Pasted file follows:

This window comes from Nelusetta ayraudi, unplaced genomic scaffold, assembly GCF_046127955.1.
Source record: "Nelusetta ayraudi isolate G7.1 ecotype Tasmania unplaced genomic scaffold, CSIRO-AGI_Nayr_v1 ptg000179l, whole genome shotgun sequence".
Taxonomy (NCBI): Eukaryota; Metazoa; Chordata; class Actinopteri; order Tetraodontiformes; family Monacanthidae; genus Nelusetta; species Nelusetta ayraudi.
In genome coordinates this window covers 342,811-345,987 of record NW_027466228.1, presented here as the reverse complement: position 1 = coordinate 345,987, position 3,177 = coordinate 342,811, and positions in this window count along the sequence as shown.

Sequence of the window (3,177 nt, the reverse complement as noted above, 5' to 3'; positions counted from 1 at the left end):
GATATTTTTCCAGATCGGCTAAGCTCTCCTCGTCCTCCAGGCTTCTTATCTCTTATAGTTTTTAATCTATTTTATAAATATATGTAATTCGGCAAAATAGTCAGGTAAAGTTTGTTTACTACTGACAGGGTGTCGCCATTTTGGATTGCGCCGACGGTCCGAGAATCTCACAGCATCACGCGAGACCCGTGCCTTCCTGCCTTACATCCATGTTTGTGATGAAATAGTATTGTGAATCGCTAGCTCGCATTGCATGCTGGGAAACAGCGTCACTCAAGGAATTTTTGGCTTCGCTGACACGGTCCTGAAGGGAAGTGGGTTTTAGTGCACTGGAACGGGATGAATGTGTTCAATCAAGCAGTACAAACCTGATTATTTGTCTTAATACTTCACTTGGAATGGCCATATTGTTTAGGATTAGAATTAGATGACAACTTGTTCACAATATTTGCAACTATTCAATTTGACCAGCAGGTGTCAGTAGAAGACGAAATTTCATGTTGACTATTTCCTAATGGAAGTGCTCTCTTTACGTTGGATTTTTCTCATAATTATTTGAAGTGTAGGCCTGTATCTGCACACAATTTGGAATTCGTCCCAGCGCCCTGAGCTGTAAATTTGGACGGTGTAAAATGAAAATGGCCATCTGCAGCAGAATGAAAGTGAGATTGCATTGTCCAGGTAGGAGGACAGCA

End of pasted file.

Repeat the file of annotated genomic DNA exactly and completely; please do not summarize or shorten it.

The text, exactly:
This window comes from Nelusetta ayraudi, unplaced genomic scaffold, assembly GCF_046127955.1.
Source record: "Nelusetta ayraudi isolate G7.1 ecotype Tasmania unplaced genomic scaffold, CSIRO-AGI_Nayr_v1 ptg000179l, whole genome shotgun sequence".
Taxonomy (NCBI): Eukaryota; Metazoa; Chordata; class Actinopteri; order Tetraodontiformes; family Monacanthidae; genus Nelusetta; species Nelusetta ayraudi.
In genome coordinates this window covers 342,811-345,987 of record NW_027466228.1, presented here as the reverse complement: position 1 = coordinate 345,987, position 3,177 = coordinate 342,811, and positions in this window count along the sequence as shown.

Sequence of the window (3,177 nt, the reverse complement as noted above, 5' to 3'; positions counted from 1 at the left end):
GATATTTTTCCAGATCGGCTAAGCTCTCCTCGTCCTCCAGGCTTCTTATCTCTTATAGTTTTTAATCTATTTTATAAATATATGTAATTCGGCAAAATAGTCAGGTAAAGTTTGTTTACTACTGACAGGGTGTCGCCATTTTGGATTGCGCCGACGGTCCGAGAATCTCACAGCATCACGCGAGACCCGTGCCTTCCTGCCTTACATCCATGTTTGTGATGAAATAGTATTGTGAATCGCTAGCTCGCATTGCATGCTGGGAAACAGCGTCACTCAAGGAATTTTTGGCTTCGCTGACACGGTCCTGAAGGGAAGTGGGTTTTAGTGCACTGGAACGGGATGAATGTGTTCAATCAAGCAGTACAAACCTGATTATTTGTCTTAATACTTCACTTGGAATGGCCATATTGTTTAGGATTAGAATTAGATGACAACTTGTTCACAATATTTGCAACTATTCAATTTGACCAGCAGGTGTCAGTAGAAGACGAAATTTCATGTTGACTATTTCCTAATGGAAGTGCTCTCTTTACGTTGGATTTTTCTCATAATTATTTGAAGTGTAGGCCTGTATCTGCACACAATTTGGAATTCGTCCCAGCGCCCTGAGCTGTAAATTTGGACGGTGTAAAATGAAAATGGCCATCTGCAGCAGAATGAAAGTGAGATTGCATTGTCCAGGTAGGAGGACAGCA